Following vigorous community opposition, the Parks Department has decided to drop its controversial plan to put up tennis bubbles in Central Park during winter months. Parks recently axed a similar plan on the East Side.
The Central Park Tennis Courts (Photo Courtesy of Westside Independent)
On Tuesday, the Council’s Parks & Recreation Committee, Chaired by Melissa, held an oversight hearing on concessions. At the hearing, Council Members, advocates, Community Board representatives and members of the public criticized the Parks Department for its lack of transparency in awarding concessions and for not involving the surrounding community in a meaningful way, using the Central Park bubbles as a prime example.
“Community input, community dialogue, community planning–that’s what this whole debate was about,” said Council Member Melissa Mark-Viverito. “If the Department of Parks had just given the larger community the respect it merited then this very public showdown could have been avoided. In the end, I thank Parks for conceding to what we all knew to be true–that these intrusive and enviromentally unfriendly bubbles within the heart of this cherished oasis would have defaced this historic landmark.”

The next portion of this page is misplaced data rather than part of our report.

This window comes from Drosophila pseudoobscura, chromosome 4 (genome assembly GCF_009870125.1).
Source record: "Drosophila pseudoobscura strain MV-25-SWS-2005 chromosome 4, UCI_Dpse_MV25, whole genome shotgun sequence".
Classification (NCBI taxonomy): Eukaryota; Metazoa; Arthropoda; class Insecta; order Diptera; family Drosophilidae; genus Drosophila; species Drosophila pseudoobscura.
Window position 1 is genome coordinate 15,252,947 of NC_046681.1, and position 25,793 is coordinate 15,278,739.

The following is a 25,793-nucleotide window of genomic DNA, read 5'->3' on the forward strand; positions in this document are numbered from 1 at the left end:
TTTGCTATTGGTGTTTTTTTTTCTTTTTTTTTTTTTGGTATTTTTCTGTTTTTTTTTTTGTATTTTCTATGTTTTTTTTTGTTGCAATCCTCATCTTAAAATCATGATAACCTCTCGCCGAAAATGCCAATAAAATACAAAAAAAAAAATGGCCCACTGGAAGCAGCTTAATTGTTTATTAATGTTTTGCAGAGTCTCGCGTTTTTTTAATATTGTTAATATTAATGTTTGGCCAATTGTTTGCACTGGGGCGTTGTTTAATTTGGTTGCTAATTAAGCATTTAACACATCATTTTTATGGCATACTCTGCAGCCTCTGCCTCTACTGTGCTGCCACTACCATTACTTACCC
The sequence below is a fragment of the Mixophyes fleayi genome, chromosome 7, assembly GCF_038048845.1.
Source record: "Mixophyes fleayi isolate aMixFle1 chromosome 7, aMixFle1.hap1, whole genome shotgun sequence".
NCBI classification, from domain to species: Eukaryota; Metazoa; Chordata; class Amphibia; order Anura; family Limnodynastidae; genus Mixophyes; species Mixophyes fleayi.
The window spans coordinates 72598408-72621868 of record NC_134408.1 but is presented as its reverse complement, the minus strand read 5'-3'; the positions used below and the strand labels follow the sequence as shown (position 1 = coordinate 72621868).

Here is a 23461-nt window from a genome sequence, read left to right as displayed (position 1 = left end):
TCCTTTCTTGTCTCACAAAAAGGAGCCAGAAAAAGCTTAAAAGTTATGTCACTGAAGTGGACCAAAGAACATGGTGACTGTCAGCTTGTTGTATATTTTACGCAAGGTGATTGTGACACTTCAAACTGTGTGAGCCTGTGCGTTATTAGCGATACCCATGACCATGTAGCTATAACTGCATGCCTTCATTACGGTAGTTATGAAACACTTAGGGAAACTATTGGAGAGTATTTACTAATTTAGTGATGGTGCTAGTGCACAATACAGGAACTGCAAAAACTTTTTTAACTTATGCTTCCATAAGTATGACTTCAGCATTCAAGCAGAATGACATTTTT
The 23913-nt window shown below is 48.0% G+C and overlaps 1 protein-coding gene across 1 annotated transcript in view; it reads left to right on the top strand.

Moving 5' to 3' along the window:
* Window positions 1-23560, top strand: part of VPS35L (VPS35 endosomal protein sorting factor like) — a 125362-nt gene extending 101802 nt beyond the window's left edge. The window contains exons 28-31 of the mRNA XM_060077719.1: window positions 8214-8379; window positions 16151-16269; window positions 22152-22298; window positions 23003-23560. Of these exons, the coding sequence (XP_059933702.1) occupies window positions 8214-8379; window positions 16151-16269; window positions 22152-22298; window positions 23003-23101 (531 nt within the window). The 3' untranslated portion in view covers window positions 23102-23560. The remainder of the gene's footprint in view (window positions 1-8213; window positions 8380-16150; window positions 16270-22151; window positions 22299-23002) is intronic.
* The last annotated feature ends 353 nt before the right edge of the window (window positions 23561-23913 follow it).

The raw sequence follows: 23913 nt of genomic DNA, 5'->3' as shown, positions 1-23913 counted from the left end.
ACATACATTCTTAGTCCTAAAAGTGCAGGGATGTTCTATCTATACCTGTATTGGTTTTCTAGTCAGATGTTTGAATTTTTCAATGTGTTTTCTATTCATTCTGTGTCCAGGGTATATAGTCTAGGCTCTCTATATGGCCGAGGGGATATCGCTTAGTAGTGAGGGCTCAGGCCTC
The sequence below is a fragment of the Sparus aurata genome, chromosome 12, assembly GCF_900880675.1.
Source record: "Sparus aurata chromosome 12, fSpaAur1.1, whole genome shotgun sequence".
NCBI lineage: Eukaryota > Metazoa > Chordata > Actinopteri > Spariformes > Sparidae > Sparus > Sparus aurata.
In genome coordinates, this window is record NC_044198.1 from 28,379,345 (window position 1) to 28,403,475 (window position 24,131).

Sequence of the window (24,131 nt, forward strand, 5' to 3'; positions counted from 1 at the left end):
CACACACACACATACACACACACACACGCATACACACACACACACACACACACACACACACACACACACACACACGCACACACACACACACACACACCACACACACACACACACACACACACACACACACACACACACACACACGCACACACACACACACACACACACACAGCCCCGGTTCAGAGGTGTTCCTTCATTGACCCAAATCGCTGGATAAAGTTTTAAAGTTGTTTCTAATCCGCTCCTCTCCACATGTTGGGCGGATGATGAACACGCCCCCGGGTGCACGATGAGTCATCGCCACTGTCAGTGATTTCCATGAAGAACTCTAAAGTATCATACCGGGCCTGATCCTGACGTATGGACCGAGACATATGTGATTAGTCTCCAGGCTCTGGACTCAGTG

The plan would have allowed for a concessionaire to inflate 35 foot bubbles over the Central Park tennis courts during colder months. The bubbles were to be inflated by diesel generators, which raised environmental concerns. Meanwhile, the concessionaire proposed charing up to $100 per hour, leaving the courts far out of reach for so many New Yorkers.
For more information on this victory for advocates and the Westside community, see the NYC Park Advocates Blog.